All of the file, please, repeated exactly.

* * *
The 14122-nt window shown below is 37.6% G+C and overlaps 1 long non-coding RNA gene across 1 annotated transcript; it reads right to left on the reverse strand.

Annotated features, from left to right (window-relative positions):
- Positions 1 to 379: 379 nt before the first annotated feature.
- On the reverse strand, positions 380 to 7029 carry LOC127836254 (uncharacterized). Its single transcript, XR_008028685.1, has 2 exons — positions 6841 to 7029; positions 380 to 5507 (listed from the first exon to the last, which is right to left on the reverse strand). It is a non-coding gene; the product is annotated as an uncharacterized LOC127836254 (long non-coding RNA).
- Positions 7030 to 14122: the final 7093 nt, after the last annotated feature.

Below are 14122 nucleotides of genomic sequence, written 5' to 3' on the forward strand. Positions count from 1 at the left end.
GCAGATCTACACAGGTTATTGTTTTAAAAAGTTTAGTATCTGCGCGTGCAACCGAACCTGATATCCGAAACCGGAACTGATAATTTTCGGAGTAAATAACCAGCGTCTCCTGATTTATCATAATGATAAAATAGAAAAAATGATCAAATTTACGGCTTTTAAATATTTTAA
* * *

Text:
The 14122-nt window shown below is 37.6% G+C and overlaps 1 long non-coding RNA gene across 1 annotated transcript; it reads right to left on the reverse strand.

Annotated features, from left to right (window-relative positions):
- Positions 1 to 379: 379 nt before the first annotated feature.
- On the reverse strand, positions 380 to 7029 carry LOC127836254 (uncharacterized). Its single transcript, XR_008028685.1, has 2 exons — positions 6841 to 7029; positions 380 to 5507 (listed from the first exon to the last, which is right to left on the reverse strand). It is a non-coding gene; the product is annotated as an uncharacterized LOC127836254 (long non-coding RNA).
- Positions 7030 to 14122: the final 7093 nt, after the last annotated feature.

Below are 14122 nucleotides of genomic sequence, written 5' to 3' on the forward strand. Positions count from 1 at the left end.
GCAGATCTACACAGGTTATTGTTTTAAAAAGTTTAGTATCTGCGCGTGCAACCGAACCTGATATCCGAAACCGGAACTGATAATTTTCGGAGTAAATAACCAGCGTCTCCTGATTTATCATAATGATAAAATAGAAAAAATGATCAAATTTACGGCTTTTAAATATTTTAA